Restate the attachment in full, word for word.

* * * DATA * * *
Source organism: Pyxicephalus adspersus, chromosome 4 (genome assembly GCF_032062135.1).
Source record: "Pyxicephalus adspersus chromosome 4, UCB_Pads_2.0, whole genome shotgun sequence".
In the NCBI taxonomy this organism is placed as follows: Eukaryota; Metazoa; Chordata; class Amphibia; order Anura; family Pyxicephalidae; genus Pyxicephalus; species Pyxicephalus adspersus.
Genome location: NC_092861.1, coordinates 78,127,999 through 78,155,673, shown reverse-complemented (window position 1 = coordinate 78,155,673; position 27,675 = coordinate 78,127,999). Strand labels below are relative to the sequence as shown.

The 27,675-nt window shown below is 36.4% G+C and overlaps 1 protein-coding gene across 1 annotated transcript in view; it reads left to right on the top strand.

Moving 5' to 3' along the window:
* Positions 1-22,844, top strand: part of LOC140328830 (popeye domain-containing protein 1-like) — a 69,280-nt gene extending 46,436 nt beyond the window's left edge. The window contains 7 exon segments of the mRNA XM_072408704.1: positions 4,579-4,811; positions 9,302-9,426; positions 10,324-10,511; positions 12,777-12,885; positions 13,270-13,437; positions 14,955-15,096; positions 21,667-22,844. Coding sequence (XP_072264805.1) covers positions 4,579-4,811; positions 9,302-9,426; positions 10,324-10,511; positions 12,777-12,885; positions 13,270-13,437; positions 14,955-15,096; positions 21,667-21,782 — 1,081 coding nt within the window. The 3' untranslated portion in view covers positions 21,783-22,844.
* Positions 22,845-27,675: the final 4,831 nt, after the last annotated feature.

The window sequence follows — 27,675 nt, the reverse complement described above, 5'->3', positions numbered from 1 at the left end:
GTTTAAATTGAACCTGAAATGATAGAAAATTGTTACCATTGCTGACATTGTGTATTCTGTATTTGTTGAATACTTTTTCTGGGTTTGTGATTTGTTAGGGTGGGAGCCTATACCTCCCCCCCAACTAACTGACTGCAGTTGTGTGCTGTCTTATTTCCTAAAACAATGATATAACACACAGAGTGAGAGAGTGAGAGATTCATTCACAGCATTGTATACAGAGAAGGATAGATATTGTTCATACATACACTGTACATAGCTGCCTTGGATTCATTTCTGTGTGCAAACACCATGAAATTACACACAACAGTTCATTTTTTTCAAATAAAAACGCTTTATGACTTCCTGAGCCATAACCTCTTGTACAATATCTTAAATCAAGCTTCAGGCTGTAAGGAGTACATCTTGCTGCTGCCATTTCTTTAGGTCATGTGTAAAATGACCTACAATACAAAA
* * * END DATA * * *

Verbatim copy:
Source organism: Pyxicephalus adspersus, chromosome 4 (genome assembly GCF_032062135.1).
Source record: "Pyxicephalus adspersus chromosome 4, UCB_Pads_2.0, whole genome shotgun sequence".
In the NCBI taxonomy this organism is placed as follows: Eukaryota; Metazoa; Chordata; class Amphibia; order Anura; family Pyxicephalidae; genus Pyxicephalus; species Pyxicephalus adspersus.
Genome location: NC_092861.1, coordinates 78,127,999 through 78,155,673, shown reverse-complemented (window position 1 = coordinate 78,155,673; position 27,675 = coordinate 78,127,999). Strand labels below are relative to the sequence as shown.

The 27,675-nt window shown below is 36.4% G+C and overlaps 1 protein-coding gene across 1 annotated transcript in view; it reads left to right on the top strand.

Moving 5' to 3' along the window:
* Positions 1-22,844, top strand: part of LOC140328830 (popeye domain-containing protein 1-like) — a 69,280-nt gene extending 46,436 nt beyond the window's left edge. The window contains 7 exon segments of the mRNA XM_072408704.1: positions 4,579-4,811; positions 9,302-9,426; positions 10,324-10,511; positions 12,777-12,885; positions 13,270-13,437; positions 14,955-15,096; positions 21,667-22,844. Coding sequence (XP_072264805.1) covers positions 4,579-4,811; positions 9,302-9,426; positions 10,324-10,511; positions 12,777-12,885; positions 13,270-13,437; positions 14,955-15,096; positions 21,667-21,782 — 1,081 coding nt within the window. The 3' untranslated portion in view covers positions 21,783-22,844.
* Positions 22,845-27,675: the final 4,831 nt, after the last annotated feature.

The window sequence follows — 27,675 nt, the reverse complement described above, 5'->3', positions numbered from 1 at the left end:
GTTTAAATTGAACCTGAAATGATAGAAAATTGTTACCATTGCTGACATTGTGTATTCTGTATTTGTTGAATACTTTTTCTGGGTTTGTGATTTGTTAGGGTGGGAGCCTATACCTCCCCCCCAACTAACTGACTGCAGTTGTGTGCTGTCTTATTTCCTAAAACAATGATATAACACACAGAGTGAGAGAGTGAGAGATTCATTCACAGCATTGTATACAGAGAAGGATAGATATTGTTCATACATACACTGTACATAGCTGCCTTGGATTCATTTCTGTGTGCAAACACCATGAAATTACACACAACAGTTCATTTTTTTCAAATAAAAACGCTTTATGACTTCCTGAGCCATAACCTCTTGTACAATATCTTAAATCAAGCTTCAGGCTGTAAGGAGTACATCTTGCTGCTGCCATTTCTTTAGGTCATGTGTAAAATGACCTACAATACAAAA